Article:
Motorola, HTC confirm they don’t make older smartphones slower

Brittany A. Roston - Dec 28, 2017
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Motorola, HTC confirm they don’t make older smartphones slower

Unlike Apple, HTC and Motorola say they don’t slow down older smartphones. Confirmation follows public outcry over Apple’s decision to slow down iPhone models as they — or, more specifically, their lithium-ion batteries — age. Despite having a pretty good reason for slowing down the devices, Apple’s attempt at mitigating problems caused by li-ion batteries has proven very controversial, and public attention has turned to other smartphone makers.

Following the revelation, consumers immediately started questioning which other smartphone makers may be doing the same thing. While many have remained quiet on the matter, both Motorola and HTC have spoken up to say that they do not slow down their smartphones as the batteries age. Whether that’s a good thing isn’t as clear cut as it may seem, though.

Lithium-ion batteries, volatile but widely used, present a particular problem for phone makers: as they get older, both their capacity and their peak voltage decrease. While the first of the two, the decrease is capacity, is annoying, it is the second that could cause frustrating problems for the user.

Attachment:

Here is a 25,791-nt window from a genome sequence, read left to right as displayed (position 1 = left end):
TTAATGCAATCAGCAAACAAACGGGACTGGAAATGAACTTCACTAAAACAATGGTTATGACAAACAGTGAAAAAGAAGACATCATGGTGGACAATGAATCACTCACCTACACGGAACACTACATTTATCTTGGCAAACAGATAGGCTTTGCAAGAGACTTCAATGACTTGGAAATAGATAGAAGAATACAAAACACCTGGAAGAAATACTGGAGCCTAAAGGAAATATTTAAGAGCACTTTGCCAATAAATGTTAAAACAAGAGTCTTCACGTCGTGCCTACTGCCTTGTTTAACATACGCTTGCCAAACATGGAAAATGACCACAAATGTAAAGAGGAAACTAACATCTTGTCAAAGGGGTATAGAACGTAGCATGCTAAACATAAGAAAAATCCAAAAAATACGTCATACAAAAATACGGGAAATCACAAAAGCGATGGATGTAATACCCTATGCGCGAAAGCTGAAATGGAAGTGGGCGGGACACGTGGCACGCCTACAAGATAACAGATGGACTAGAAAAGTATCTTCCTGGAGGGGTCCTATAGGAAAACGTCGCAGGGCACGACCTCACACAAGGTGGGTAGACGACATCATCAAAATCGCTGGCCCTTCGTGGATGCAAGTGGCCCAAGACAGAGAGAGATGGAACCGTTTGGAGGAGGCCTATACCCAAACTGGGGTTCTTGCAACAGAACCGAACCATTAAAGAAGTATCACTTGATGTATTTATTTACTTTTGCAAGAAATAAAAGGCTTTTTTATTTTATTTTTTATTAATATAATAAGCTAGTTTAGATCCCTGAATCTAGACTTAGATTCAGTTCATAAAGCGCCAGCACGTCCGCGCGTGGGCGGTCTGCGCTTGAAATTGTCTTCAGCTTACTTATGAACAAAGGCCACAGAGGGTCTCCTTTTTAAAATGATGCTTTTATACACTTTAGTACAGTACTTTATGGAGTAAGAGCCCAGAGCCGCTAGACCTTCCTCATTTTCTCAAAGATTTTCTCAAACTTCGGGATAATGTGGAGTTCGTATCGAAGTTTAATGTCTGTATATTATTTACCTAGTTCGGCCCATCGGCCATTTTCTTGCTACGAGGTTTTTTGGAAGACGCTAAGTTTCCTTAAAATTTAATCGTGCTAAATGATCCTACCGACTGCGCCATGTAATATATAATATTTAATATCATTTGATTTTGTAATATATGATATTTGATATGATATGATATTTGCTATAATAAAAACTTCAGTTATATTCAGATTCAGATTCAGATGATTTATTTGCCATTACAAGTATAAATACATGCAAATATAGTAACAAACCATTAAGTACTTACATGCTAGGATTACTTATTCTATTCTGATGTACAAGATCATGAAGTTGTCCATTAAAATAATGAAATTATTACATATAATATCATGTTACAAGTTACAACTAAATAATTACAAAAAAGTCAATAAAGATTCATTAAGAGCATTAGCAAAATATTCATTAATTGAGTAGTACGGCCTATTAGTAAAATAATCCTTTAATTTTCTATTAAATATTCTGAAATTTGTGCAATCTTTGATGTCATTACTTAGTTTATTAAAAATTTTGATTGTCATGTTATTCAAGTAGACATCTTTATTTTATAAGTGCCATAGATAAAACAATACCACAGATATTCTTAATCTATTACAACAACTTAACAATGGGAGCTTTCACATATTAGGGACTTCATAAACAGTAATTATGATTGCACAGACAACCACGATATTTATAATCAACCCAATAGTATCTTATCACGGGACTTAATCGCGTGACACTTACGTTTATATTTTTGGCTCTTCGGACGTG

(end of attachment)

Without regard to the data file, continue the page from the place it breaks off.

With a lower peak voltage, the device (iPhone, in this case) may not get enough power to handle intensive tasks. To prevent damage, the device would simply shutdown in those cases. To mitigate all of this, Apple instead slows the devices down as the batteries get old and their peak voltage drops. This sidesteps the aforementioned issues, but at a certain expense to performance.

Both Motorola and HTC confirmed to The Verge in individual statements that they don’t decrease processor speeds to deal with aging li-ion batteries. Statements from other big phones makers are still forthcoming, though. Lack of transparency on the matter to customers is one issue many have taken with Apple’s practice; only time will tell how widespread it is throughout the phone industry.

SOURCE: The Verge


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